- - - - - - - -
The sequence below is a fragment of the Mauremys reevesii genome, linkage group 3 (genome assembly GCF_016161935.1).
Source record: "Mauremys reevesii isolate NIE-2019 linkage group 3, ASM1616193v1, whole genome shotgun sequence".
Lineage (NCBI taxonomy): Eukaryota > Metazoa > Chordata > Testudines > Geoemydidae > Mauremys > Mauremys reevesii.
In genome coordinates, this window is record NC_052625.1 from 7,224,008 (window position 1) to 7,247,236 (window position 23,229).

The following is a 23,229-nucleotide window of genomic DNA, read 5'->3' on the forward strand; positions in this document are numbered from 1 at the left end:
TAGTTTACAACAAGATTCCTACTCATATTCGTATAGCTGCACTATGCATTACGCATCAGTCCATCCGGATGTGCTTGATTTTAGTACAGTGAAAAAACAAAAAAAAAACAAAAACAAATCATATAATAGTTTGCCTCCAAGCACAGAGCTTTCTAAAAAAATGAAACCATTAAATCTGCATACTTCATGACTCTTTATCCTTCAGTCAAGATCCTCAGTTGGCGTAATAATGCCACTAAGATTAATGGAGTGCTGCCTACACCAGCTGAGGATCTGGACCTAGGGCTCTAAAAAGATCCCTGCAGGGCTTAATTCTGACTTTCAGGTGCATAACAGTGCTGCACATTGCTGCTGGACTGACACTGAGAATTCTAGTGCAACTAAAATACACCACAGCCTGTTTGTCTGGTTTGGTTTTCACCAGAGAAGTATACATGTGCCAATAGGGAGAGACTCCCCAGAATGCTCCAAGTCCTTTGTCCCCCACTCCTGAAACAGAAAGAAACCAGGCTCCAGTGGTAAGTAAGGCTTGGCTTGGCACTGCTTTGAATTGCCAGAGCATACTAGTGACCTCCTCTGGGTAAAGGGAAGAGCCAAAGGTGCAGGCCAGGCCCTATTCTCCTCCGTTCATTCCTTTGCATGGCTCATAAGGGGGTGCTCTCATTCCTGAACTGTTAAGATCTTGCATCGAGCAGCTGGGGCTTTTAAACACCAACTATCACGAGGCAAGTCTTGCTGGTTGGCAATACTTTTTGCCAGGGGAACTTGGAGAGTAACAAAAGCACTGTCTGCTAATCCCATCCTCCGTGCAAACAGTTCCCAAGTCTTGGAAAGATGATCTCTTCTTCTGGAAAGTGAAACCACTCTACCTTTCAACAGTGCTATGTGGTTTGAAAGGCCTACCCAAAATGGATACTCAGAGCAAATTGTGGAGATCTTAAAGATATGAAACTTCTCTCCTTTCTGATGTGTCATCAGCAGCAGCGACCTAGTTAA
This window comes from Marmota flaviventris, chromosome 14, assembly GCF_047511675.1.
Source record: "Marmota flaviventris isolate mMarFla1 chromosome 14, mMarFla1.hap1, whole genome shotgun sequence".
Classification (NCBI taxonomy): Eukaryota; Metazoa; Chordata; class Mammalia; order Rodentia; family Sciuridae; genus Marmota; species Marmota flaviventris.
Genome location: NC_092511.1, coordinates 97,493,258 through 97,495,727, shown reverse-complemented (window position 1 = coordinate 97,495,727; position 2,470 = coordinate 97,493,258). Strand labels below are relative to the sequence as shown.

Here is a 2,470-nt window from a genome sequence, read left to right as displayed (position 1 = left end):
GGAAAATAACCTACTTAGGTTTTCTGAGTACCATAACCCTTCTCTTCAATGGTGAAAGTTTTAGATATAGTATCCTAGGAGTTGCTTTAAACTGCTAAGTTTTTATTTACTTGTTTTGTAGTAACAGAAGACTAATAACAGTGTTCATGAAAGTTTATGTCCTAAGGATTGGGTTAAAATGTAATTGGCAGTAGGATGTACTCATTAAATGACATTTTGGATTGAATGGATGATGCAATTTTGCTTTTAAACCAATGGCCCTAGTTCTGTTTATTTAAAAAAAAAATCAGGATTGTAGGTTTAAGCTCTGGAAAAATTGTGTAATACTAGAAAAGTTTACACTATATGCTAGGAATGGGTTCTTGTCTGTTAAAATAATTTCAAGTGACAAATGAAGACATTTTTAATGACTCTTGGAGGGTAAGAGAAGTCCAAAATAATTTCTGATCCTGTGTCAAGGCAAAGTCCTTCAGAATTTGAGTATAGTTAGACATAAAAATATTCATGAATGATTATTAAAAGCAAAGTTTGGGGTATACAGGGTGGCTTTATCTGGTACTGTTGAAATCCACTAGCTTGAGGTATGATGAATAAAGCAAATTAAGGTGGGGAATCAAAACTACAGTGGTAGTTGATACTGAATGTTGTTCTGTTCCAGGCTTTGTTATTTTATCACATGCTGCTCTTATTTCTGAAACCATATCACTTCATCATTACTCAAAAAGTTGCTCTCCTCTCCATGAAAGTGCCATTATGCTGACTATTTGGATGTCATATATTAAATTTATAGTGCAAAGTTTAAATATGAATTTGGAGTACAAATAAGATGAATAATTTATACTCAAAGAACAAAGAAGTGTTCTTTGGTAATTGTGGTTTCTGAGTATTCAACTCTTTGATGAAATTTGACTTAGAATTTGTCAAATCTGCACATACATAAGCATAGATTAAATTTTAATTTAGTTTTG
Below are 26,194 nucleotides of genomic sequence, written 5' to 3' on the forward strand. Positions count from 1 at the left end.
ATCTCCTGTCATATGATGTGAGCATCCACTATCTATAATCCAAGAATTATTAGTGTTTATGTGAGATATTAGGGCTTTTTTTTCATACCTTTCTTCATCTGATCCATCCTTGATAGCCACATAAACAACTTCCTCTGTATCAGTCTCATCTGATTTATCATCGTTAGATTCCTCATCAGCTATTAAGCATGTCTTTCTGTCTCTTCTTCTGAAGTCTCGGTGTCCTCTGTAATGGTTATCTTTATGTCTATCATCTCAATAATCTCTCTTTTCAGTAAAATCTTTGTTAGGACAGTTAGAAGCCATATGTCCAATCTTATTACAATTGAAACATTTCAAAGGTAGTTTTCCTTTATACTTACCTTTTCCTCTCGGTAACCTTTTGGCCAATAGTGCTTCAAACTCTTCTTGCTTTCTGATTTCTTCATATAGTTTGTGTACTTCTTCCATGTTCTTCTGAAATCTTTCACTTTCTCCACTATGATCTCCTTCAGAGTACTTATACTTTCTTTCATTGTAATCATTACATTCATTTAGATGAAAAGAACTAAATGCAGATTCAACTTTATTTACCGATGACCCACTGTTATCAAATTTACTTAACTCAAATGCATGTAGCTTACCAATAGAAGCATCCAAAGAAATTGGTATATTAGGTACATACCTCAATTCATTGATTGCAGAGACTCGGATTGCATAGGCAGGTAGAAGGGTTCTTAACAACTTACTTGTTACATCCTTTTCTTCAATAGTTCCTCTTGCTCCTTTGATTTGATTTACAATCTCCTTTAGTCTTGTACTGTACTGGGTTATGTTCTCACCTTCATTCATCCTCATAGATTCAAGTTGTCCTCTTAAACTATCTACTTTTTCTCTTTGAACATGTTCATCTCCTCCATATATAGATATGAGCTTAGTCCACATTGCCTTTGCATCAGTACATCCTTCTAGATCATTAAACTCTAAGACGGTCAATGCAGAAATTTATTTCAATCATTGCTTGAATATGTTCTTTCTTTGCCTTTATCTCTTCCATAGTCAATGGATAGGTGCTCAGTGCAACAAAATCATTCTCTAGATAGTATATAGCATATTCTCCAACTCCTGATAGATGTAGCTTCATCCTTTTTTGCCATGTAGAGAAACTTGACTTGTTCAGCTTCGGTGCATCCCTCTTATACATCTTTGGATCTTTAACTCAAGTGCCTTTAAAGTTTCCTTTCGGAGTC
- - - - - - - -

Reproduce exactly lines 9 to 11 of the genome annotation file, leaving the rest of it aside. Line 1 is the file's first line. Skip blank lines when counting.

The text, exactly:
Classification (NCBI taxonomy): Eukaryota; Metazoa; Chordata; class Mammalia; order Rodentia; family Sciuridae; genus Marmota; species Marmota flaviventris.
Genome location: NC_092511.1, coordinates 97,493,258 through 97,495,727, shown reverse-complemented (window position 1 = coordinate 97,495,727; position 2,470 = coordinate 97,493,258). Strand labels below are relative to the sequence as shown.

Here is a 2,470-nt window from a genome sequence, read left to right as displayed (position 1 = left end):